How to Rollover a 401(k) When Changing Jobs or Retiring

Changing jobs or retiring marks a significant transition in one’s career, and it often involves decisions regarding retirement savings. If you have a 401(k) plan with your current employer, it’s important to understand the options available for your retirement funds when you move on to a new job or enter retirement. One common strategy is to initiate a rollover, which allows you to transfer your 401(k) funds to another retirement account.

In this article, we’ll explore the process of rolling over a 401(k) and provide guidance to help you make informed decisions tailored to your unique situation.

Evaluate Your Options and Goals

When contemplating a 401(k) rollover, it’s essential to evaluate your options and goals. Consider the following factors:

New Employer’s Plan: If your new employer offers a retirement plan, such as a 401(k) or 403(b), you may have the option to roll over your existing 401(k) into the new plan. Evaluate the features, investment options, and employer contributions of the new plan to determine if it aligns with your retirement goals.

Individual Retirement Account (IRA): Rolling over your 401(k) into an IRA provides more control and flexibility over your investments. IRAs offer a wider range of investment options and often have lower fees compared to employer-sponsored plans. Evaluate whether an IRA suits your investment preferences and long-term goals.

Financial Needs: Assess your current financial needs and retirement goals. Consider factors such as investment diversification, access to funds, withdrawal options, and estate planning. This evaluation will help determine which rollover option best aligns with your specific circumstances.

Understand the Rollover Process

Once you have decided on the rollover option that suits your goals, it’s important to understand the rollover process. Here’s a step-by-step guide:

Contact Your Current 401(k) Provider: Reach out to your current 401(k) provider to understand their specific rollover procedures. They will provide you with the necessary forms and guidance on how to initiate the rollover.

Choose the Rollover Destination: Indicate whether you want to roll over your funds into an IRA or another employer-sponsored retirement plan. Provide the necessary information about the receiving institution, such as the name, address, and account number.

Decide Between Direct or Indirect Rollover: You have two options for transferring your funds: a direct rollover or an indirect rollover. With a direct rollover, the funds are transferred directly from your 401(k) provider to the new account without passing through your hands. An indirect rollover involves receiving the funds as a distribution and then depositing them into the new account within 60 days. It’s important to note that with an indirect rollover, 20% of the distribution may be withheld for taxes.

Complete the Necessary Paperwork: Fill out the required paperwork provided by your 401(k) provider. This may include rollover forms, distribution forms, and account setup documents for the receiving institution. Ensure that all information is accurate and complete to avoid delays or complications.

Monitor the Rollover Process: Stay informed about the progress of your rollover. Contact both the current 401(k) provider and the receiving institution to track the transfer and ensure that all necessary steps are completed smoothly.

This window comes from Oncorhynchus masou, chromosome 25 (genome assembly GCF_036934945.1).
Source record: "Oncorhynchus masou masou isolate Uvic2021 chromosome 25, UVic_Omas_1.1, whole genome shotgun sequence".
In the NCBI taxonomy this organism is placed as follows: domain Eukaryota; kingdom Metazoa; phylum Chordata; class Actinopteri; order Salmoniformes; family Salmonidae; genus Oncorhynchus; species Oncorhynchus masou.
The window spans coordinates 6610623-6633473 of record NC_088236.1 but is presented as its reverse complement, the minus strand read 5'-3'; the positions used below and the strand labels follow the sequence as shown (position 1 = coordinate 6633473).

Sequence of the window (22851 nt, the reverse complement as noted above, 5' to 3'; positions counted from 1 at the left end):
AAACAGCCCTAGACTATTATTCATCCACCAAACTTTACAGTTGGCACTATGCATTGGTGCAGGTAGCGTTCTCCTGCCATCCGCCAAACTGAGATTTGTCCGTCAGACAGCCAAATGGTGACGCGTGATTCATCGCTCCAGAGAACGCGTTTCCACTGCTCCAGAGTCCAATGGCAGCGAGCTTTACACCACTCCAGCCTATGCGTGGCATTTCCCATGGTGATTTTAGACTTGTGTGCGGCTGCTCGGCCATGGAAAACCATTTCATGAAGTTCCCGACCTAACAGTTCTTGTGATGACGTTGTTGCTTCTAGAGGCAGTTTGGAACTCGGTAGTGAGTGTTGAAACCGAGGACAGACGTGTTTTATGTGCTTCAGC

Consider Tax Implications

Understanding the tax implications of a 401(k) rollover is crucial to avoid unexpected tax consequences. Consider the following:

Direct Rollover and Tax-Deferred Status: A direct rollover from your 401(k) to an IRA or another qualified retirement account preserves the tax-deferred status of the funds. No taxes are due at the time of the rollover.

Indirect Rollover and Withholding: If you choose an indirect rollover, 20% of the distribution may be withheld for taxes. To avoid tax consequences and potential penalties, you must deposit the full amount of the distribution, including the withheld portion, into the new account within 60 days. Failure to do so may result in taxes and early withdrawal penalties.

Roth 401(k) to Roth IRA: If you have a Roth 401(k) and want to roll it over into a Roth IRA, the funds will be subject to income tax. However, once the funds are in the Roth IRA, future qualified withdrawals will be tax-free.

Consult with a tax professional or financial advisor to understand the specific tax implications based on your unique situation.

Seek Professional Guidance

Navigating the rollover process can be complex, and seeking professional guidance is advisable. A financial advisor or retirement specialist can help assess your goals, evaluate the available options, and provide personalized advice. They can also assist with the paperwork, tax considerations, and ensure compliance with the rollover process.

Regularly Review and Adjust

After completing the rollover, continue to monitor and review your retirement accounts regularly. Adjust your investment allocation as needed, based on your risk tolerance, time horizon, and retirement goals. Regular reviews will help ensure that your retirement savings remain on track and aligned with your evolving objectives.


Rolling over a 401(k) when changing jobs or retiring is a crucial step in managing your retirement savings effectively. Evaluating your options, understanding the rollover process, considering tax implications, and seeking professional guidance will help you make informed decisions. By taking these steps, you can ensure that your retirement funds are transferred smoothly and continue to grow in a manner that aligns with your long-term goals and aspirations.